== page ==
Abstract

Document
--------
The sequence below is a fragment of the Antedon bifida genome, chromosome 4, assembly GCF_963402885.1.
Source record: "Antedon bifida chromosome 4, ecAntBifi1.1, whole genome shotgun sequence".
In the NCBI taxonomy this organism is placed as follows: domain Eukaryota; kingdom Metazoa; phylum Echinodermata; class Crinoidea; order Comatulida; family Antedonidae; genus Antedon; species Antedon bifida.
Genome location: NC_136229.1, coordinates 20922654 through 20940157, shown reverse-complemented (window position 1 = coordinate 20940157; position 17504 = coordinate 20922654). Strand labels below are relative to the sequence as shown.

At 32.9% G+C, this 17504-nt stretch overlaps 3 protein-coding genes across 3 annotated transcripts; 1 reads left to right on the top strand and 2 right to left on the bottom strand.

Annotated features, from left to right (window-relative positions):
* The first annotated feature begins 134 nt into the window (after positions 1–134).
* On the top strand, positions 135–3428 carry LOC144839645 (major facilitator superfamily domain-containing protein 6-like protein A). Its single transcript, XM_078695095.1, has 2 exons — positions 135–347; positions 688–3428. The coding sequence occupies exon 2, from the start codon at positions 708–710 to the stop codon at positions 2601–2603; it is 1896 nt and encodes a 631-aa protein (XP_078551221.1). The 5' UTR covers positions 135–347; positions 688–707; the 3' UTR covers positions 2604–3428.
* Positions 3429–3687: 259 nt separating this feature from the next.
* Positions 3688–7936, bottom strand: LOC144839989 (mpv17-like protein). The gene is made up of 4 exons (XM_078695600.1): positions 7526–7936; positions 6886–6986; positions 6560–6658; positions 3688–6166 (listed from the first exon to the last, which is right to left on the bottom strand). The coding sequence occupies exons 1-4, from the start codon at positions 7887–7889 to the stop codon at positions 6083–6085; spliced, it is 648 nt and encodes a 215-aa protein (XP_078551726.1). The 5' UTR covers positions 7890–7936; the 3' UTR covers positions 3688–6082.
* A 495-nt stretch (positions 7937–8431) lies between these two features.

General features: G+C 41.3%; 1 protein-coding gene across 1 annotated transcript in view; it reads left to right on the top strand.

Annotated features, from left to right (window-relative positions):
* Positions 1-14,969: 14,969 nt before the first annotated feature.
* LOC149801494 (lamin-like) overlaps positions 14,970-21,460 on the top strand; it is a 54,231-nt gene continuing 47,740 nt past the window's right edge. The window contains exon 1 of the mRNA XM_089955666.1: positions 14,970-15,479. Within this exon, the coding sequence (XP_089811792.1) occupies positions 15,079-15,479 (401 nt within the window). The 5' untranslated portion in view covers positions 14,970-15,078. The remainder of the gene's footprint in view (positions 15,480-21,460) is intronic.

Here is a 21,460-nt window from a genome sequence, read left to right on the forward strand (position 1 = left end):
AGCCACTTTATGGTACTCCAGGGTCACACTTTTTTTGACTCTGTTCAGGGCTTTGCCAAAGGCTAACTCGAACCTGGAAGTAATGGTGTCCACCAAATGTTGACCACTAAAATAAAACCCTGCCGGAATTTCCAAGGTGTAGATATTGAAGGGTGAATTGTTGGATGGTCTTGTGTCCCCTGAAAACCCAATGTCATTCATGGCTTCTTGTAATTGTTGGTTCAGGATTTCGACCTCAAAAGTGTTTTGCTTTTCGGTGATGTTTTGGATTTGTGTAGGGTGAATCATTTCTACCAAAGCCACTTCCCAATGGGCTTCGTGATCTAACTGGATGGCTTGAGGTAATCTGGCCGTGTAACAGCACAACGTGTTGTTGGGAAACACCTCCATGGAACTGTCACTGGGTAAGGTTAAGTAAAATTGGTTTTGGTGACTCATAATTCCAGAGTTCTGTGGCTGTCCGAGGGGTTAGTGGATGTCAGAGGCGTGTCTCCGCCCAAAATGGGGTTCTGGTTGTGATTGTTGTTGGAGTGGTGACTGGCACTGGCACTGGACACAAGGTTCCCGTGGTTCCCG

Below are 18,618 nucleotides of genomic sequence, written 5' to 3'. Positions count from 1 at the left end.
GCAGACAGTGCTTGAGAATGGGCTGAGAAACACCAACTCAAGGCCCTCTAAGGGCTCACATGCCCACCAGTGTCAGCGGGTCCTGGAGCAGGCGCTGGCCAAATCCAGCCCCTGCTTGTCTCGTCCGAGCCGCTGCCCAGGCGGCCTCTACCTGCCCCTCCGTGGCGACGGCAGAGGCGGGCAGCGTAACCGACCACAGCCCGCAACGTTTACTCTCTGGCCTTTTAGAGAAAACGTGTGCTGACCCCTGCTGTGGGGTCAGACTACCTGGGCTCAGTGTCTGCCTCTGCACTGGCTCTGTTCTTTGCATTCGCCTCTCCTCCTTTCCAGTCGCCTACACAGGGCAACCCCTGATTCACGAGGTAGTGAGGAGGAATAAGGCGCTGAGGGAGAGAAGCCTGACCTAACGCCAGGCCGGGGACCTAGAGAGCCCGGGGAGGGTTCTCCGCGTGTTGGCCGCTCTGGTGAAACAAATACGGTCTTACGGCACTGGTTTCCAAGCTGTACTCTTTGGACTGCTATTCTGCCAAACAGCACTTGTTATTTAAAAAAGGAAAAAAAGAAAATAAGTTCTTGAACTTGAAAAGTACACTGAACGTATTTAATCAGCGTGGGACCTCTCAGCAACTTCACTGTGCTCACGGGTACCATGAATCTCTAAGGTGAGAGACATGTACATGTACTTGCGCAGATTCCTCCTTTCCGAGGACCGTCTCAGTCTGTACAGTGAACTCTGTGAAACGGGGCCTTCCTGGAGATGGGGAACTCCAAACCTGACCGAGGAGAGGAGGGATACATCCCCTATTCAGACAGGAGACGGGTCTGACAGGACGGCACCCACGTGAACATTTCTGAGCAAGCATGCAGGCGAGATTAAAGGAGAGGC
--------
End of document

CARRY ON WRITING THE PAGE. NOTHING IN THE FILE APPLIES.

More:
Multiple myeloma is basically an incurable cancer. Most patients respond initially to chemotherapy with reduction in bone marrow (BM) plasma cells and monoclonal Ig levels, but the disease nearly always recurs and becomes refractory to therapy. The objective of this study was to characterize the expression of the multidrug transport pump, P- glycoprotein 170 (P-gp), in myeloma. The great majority of B cells from peripheral blood mononuclear cells (PBMCs) in myeloma express P-gp, detected by the monoclonal antibody MRK-16. P-gp+ blood B cells exhibit extensive DNA hyperdiploidy, suggesting replicative abnormality characteristic of malignant growth. We speculate these represent a stem cell population in myeloma. The proportion of B cells expressing P-gp was comparable among untreated myeloma patients and those treated with chemotherapy, biologic response modifiers, or off treatment. Among BM cells, P-gp was absent or low in untreated myeloma patients but was expressed at high levels on BM cells from patients previously treated with chemotherapy. For untreated patients the majority of B/plasma cells expressing P-gp are located in PBMCs, not the BM cells. Flow cytometric analysis of rhodamine 123 dye efflux indicated a functional P-gp that was efficiently blocked by verapamil or cyclosporin A (CsA). Both the CD11bhi CD19+ B cells and the T cells in myeloma PBMCs had active CsA-inhibited dye efflux, but monocytes lacked the ability to efflux dye. Nearly all CD38hi plasma cells from myeloma BM cells retained dye, indicating their lack of a functional transport pump. Thus, PBMC B cells may be the predominant set of drug-resistant tumor cells. Myeloma PBMC B cells were cultured with Adriamycin with or without CsA and drug toxicity evaluated by the induction of apoptosis, using flow cytometry to quantitate DNA disruption. No apoptosis was detectable at 0.01 microgram/mL adriamycin, the in vivo steady-state level, with or without CsA. With 0.1 microgram adriamycin, no apoptosis was detectable in the absence of CsA, but with CsA, 66% of B cells initiated DNA disruption, whereas most T cells were spared. This work suggests that currently used drug dosages are too low to effect P-gp+ B- cell death, even in the presence of CsA. We suggest that blood B cells comprise a highly drug-resistant subset of the myeloma B lineage that escapes conventional chemotherapy and may underlie the almost uniform fatal relapse in myeloma patients.

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